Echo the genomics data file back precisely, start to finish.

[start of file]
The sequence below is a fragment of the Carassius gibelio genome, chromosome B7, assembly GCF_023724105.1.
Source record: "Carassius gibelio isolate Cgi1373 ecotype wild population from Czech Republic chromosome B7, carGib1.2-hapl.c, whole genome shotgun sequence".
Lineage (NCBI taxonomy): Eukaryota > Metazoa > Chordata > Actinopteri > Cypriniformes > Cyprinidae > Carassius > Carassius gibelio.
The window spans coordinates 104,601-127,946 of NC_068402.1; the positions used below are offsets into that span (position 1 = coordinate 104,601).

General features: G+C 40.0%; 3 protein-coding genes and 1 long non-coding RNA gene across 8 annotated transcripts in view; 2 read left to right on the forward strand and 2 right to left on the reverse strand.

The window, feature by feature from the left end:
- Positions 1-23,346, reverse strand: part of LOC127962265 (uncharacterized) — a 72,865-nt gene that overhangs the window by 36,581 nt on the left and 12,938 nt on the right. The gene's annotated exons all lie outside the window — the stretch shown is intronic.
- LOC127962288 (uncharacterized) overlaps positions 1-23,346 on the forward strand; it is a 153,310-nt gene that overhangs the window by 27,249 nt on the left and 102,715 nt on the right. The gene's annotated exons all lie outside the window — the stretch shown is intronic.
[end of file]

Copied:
The sequence below is a fragment of the Carassius gibelio genome, chromosome B7, assembly GCF_023724105.1.
Source record: "Carassius gibelio isolate Cgi1373 ecotype wild population from Czech Republic chromosome B7, carGib1.2-hapl.c, whole genome shotgun sequence".
Lineage (NCBI taxonomy): Eukaryota > Metazoa > Chordata > Actinopteri > Cypriniformes > Cyprinidae > Carassius > Carassius gibelio.
The window spans coordinates 104,601-127,946 of NC_068402.1; the positions used below are offsets into that span (position 1 = coordinate 104,601).

General features: G+C 40.0%; 3 protein-coding genes and 1 long non-coding RNA gene across 8 annotated transcripts in view; 2 read left to right on the forward strand and 2 right to left on the reverse strand.

The window, feature by feature from the left end:
- Positions 1-23,346, reverse strand: part of LOC127962265 (uncharacterized) — a 72,865-nt gene that overhangs the window by 36,581 nt on the left and 12,938 nt on the right. The gene's annotated exons all lie outside the window — the stretch shown is intronic.
- LOC127962288 (uncharacterized) overlaps positions 1-23,346 on the forward strand; it is a 153,310-nt gene that overhangs the window by 27,249 nt on the left and 102,715 nt on the right. The gene's annotated exons all lie outside the window — the stretch shown is intronic.